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Can Jakarta EE be used to develop microservices? The answer is a resounding ‘yes’!

>> Demystifying Microservices for Jakarta EE & Java EE Developers

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1. Overview

Apache CXF is a JAX-WS fully compliant framework.

On top of features defined by JAX-WS standards, Apache CXF provides the capability of conversion between WSDL and Java classes, APIs used to manipulate raw XML messages, the support for JAX-RS, integration with the Spring Framework, etc.

This tutorial is the first of a series on Apache CXF, introducing basic characteristics of the framework. It only uses the JAX-WS standard APIs in source code while still takes advantage of Apache CXF behind the scenes, such as automatically generated WSDL metadata and CXF default configuration.

2. Maven Dependencies

The key dependency needed to use Apache CXF is org.apache.cxf:cxfrtfrontendjaxws. This provides a JAX-WS implementation to replace the built-in JDK one:


Notice that this artifact contains a file named inside the META-INF/services directory. Java VM looks at the first line of this file to determine the JAX-WS implementation to make use of. In this case, content of the line is org.apache.cxf.jaxws.spi.ProviderImpl, referring to the implementation supplied by Apache CXF.

In this tutorial, we do not use a servlet container to publish the service, therefore another dependency is required to provide necessary Java type definitions:


For the latest versions of these dependencies, please check out cxf-rt-frontend-jaxws and cxf-rt-transports-http-jetty in the Maven central repository.

3. Web Service Endpoint

Let’s start with the implementation class used to configure the service endpoint:

@WebService(endpointInterface = "com.baeldung.cxf.introduction.Baeldung")
public class BaeldungImpl implements Baeldung {
    private Map<Integer, Student> students 
      = new LinkedHashMap<Integer, Student>();

    public String hello(String name) {
        return "Hello " + name;

    public String helloStudent(Student student) {
        students.put(students.size() + 1, student);
        return "Hello " + student.getName();

    public Map<Integer, Student> getStudents() {
        return students;

The most important thing to be noticed over here is the presence of the endpointInterface attribute in the @WebService annotation. This attribute points to an interface defining an abstract contract for the web service.

All method signatures declared in the endpoint interface need to be implemented, but it’s not required to implement the interface.

Here the BaeldungImpl implementation class still implements the following endpoint interface to make it clear that all the declared methods of the interface have been implemented, but doing this is optional:

public interface Baeldung {
    public String hello(String name);

    public String helloStudent(Student student);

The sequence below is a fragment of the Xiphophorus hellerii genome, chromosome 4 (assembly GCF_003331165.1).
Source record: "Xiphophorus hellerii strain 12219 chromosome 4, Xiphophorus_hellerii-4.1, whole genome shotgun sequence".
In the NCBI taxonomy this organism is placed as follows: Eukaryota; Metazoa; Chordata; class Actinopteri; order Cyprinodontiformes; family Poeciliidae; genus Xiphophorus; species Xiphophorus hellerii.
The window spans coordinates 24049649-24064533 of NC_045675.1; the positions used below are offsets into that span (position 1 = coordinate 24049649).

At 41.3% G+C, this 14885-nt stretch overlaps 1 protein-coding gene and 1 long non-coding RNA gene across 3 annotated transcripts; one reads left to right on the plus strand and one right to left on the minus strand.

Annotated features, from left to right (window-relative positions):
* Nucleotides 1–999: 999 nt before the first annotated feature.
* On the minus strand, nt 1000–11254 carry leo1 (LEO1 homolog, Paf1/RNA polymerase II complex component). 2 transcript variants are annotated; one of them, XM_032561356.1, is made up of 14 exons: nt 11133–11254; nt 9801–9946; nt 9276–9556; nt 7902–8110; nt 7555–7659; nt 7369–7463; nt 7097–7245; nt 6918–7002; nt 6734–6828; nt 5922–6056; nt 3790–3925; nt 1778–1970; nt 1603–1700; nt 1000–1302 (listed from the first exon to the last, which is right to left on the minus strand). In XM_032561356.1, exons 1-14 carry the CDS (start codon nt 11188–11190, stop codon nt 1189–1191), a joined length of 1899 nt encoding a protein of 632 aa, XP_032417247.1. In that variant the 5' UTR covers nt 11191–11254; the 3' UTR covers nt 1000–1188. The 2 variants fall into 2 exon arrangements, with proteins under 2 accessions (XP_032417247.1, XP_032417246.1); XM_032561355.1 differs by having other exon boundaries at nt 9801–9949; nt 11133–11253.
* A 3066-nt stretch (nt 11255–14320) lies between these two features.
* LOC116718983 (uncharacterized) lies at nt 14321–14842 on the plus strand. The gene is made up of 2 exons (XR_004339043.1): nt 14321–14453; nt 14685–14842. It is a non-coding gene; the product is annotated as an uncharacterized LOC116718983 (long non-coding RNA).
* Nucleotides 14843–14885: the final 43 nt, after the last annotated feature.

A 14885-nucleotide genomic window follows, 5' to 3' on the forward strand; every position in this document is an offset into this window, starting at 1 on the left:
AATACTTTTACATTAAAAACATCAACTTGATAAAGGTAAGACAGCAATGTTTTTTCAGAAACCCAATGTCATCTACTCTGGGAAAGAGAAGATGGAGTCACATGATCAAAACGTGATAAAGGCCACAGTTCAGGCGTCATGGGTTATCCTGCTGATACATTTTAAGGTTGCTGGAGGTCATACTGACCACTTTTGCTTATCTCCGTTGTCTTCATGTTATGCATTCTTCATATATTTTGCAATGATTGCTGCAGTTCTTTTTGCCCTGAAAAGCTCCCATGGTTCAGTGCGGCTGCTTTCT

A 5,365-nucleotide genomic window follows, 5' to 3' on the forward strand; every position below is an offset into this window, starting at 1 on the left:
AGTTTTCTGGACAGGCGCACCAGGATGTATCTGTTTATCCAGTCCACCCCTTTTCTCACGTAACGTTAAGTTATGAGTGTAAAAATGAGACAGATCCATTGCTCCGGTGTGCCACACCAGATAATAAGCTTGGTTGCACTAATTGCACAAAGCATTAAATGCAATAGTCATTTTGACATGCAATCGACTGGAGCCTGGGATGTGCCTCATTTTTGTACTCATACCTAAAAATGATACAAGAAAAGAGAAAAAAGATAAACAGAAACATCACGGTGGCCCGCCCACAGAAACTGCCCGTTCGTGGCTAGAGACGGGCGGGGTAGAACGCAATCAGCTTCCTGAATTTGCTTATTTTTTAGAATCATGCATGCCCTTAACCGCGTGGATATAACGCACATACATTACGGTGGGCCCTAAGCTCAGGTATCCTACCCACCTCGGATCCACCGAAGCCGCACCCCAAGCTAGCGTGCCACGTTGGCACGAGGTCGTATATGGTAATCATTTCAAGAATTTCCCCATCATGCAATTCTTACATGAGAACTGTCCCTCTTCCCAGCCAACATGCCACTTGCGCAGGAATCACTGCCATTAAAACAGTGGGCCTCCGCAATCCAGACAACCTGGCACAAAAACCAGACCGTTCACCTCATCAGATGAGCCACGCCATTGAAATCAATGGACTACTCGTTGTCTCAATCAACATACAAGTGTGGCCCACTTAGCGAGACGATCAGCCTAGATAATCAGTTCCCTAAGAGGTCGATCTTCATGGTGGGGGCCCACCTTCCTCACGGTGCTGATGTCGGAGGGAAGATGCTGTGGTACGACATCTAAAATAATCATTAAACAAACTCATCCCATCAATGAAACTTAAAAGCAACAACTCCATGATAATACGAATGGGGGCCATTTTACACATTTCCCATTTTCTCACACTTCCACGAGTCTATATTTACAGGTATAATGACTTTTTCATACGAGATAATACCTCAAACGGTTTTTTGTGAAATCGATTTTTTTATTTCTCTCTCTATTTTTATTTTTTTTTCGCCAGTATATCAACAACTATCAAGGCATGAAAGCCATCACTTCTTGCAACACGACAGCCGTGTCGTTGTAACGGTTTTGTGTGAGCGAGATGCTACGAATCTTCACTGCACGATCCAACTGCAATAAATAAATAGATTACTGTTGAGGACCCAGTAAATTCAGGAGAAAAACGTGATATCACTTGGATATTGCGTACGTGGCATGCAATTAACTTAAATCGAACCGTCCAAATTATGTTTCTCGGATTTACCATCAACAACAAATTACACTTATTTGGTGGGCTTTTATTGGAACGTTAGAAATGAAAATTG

public Map<Integer, Student> getStudents();

By default, Apache CXF uses JAXB as its data binding architecture. However, since JAXB does not directly support binding of a Map, which is returned from the getStudents method, we need an adapter to convert the Map to a Java class that JAXB can use.

In addition, in order to separate contract elements from their implementation, we define Student as an interface and JAXB does not directly support interfaces either, thus we need one more adapter to deal with this. In fact, for convenience, we may declare Student as a class. The use of this type as an interface is just one more demonstration of using adaptation classes.

The adapters are demonstrated in the section right below.

4. Custom Adapters

This section illustrates the way to use adaptation classes to support binding of a Java interface and a Map using JAXB.

4.1. Interface Adapter

This is how the Student interface is defined:

public interface Student {
    public String getName();

This interface declares only one method returning a String and specifies StudentAdapter as the adaptation class to map itself to and from a type that can apply JAXB binding.

The StudentAdapter class is defined as follows:

public class StudentAdapter extends XmlAdapter<StudentImpl, Student> {
    public StudentImpl marshal(Student student) throws Exception {
        if (student instanceof StudentImpl) {
            return (StudentImpl) student;
        return new StudentImpl(student.getName());

    public Student unmarshal(StudentImpl student) throws Exception {
        return student;

An adaptation class must implement the XmlAdapter interface and provide implementation for the marshal and unmarshal methods. The marshal method transforms a bound type (Student, an interface that JAXB cannot directly handle) into a value type (StudentImpl, a concrete class that can be processed by JAXB). The unmarshal method does things the other way around.

Here is the StudentImpl class definition:

@XmlType(name = "Student")
public class StudentImpl implements Student {
    private String name;

    // constructors, getter and setter

4.2. Map Adapter

The getStudents method of Baeldung endpoint interface returns a Map and indicates an adaptation class to convert the Map to a type that can be handled by JAXB. Similar to the StudentAdapter class, this adaptation class must implement marshal and unmarshal methods of the XmlAdapter interface:

public class StudentMapAdapter 
  extends XmlAdapter<StudentMap, Map<Integer, Student>> {
    public StudentMap marshal(Map<Integer, Student> boundMap) throws Exception {
        StudentMap valueMap = new StudentMap();
        for (Map.Entry<Integer, Student> boundEntry : boundMap.entrySet()) {
            StudentMap.StudentEntry valueEntry  = new StudentMap.StudentEntry();
        return valueMap;

    public Map<Integer, Student> unmarshal(StudentMap valueMap) throws Exception {
        Map<Integer, Student> boundMap = new LinkedHashMap<Integer, Student>();
        for (StudentMap.StudentEntry studentEntry : valueMap.getEntries()) {
            boundMap.put(studentEntry.getId(), studentEntry.getStudent());
        return boundMap;